In my estimation, we have players 3 through 6 in our future contending rotation: (3) Michael Conley, (4) Rudy Gay, (5) Darko Milicic, and (6) Kyle Lowry. So we need use the rest of our assets in getting two big time players: one a glass eating (10+ rebounder) interior defender and the other a perimeter shot maker in the mold of the upper echelon wings in the league. Nothing else matters.

Now the chance of acquiring an age appropriate (25 and under), established “superstar” via trade is virtually impossible. So that leaves the draft, free agency and trading for a potential superstar before they have blossomed. Players that fit the mold we should be looking for: Gilbert Arenas, Michael Beasley, OJ Mayo, Eric Gordon, Andre Iguodala, Emeka Okafor, Andris Biedrens, DeAndre Jordan, Tyrus Thomas, and Josh Smith.

In other words, the two types of players needed are a perimeter player capable of eventually giving you a consistent 20 to 25 points a night with range and without being a defensive liability and an interior player capable of pulling down 10 to 15 rebounds per night while scoring in double figures with good enough hands that the team can use him to run the pick and roll and playing good defense. These two guys don’t guarantee a championship but they elevate the Grizzlies into contention. Isn’t that all a Grizzlies fan could ask for at this point?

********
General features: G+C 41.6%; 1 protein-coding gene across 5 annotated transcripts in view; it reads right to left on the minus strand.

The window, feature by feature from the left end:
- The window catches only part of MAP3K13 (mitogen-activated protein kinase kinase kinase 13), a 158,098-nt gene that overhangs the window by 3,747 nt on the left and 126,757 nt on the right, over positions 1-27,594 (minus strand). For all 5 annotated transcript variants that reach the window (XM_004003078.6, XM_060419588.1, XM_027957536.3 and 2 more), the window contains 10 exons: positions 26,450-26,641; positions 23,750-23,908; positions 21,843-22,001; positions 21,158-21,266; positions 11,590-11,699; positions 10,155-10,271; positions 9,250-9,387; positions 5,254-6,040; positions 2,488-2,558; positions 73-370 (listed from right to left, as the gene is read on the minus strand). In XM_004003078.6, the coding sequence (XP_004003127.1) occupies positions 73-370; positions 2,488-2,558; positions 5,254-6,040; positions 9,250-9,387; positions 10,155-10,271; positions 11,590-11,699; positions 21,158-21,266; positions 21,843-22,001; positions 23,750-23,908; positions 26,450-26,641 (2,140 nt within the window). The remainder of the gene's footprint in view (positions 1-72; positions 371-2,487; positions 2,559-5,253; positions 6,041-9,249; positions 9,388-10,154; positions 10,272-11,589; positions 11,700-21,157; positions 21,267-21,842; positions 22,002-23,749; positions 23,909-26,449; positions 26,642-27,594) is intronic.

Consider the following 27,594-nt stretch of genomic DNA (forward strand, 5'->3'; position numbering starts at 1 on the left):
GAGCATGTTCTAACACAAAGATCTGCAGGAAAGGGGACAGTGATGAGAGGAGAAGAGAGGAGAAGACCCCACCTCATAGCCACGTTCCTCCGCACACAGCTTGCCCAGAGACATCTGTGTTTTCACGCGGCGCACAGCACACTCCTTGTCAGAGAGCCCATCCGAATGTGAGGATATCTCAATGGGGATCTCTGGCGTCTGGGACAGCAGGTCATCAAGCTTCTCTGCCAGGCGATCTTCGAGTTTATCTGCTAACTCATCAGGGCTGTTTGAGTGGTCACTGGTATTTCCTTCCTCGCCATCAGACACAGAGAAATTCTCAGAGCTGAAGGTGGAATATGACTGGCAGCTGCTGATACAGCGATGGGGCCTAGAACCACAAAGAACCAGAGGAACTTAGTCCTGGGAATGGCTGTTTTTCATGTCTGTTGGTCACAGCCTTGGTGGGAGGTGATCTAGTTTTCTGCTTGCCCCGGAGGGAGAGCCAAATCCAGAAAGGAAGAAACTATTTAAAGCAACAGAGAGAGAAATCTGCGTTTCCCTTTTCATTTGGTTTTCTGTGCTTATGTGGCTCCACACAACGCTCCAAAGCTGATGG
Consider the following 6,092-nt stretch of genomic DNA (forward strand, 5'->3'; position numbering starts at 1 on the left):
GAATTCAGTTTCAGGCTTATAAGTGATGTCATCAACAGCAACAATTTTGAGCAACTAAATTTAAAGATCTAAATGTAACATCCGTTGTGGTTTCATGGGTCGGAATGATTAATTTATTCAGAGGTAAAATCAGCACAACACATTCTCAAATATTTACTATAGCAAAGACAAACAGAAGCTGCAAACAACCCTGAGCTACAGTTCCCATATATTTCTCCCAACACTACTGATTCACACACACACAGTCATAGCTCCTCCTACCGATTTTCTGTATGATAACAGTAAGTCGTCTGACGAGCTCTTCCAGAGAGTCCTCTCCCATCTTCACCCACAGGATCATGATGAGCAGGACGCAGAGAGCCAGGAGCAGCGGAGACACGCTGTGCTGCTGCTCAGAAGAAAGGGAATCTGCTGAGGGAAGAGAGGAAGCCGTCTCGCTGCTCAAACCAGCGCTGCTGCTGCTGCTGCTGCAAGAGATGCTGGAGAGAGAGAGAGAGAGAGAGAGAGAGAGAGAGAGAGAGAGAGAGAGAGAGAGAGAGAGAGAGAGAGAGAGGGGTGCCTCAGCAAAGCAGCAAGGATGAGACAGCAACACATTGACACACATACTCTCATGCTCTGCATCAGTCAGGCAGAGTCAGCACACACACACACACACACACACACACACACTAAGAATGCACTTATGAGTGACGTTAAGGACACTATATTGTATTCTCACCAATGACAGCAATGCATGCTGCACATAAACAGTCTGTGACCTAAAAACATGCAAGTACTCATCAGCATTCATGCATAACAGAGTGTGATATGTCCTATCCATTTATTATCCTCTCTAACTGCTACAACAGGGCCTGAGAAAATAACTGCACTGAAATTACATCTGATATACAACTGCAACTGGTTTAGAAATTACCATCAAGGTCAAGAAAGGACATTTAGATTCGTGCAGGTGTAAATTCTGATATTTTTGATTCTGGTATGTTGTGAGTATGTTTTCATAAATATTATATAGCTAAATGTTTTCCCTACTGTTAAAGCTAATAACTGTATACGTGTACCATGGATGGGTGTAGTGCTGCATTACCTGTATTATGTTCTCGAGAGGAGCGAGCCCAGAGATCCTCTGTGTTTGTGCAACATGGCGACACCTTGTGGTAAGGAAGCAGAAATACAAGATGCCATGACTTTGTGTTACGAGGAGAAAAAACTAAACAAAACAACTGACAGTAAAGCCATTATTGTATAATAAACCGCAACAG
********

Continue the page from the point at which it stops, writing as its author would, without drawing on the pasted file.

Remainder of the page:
2 comments:

Ugo said...

Nice post. Not sure if the names you are giving would really help in 3 years time (sure Darko is on the list? Both Conley & Lowry?), but I understand your point.

I believe the Grizz should make moves for the future, and all of them would imply the trade of Gasol. Maybe a trade to Charlotte for Okafor and Gerald Wallace could work out somehow, so you can get the defender and rebounder inside, plus a nice defender on the frontcourt.

In 3 years time you may have a starting five with Conley, Gay, Wallace, Okafor, and Darko. Not bad.

Would salaries work out in 3 years time?

Then there is possibility number 2: go back to the old Hubie days, and not have a contender, but at least have a nice strong team.

The actual situation is not very useful, since the mix of potential plus established is not working very well, and the feeling is that there is not a lot of chemistry on the team.

Keep up the good work, and sorry for my poor English :-)

Spartacus said...

Nice post X. I remember that article about how to build a champion and think that it is a great "in a perfect world" blueprint. Hopefully, Chris Wallace and Marc Iavaroni have something like that in mind.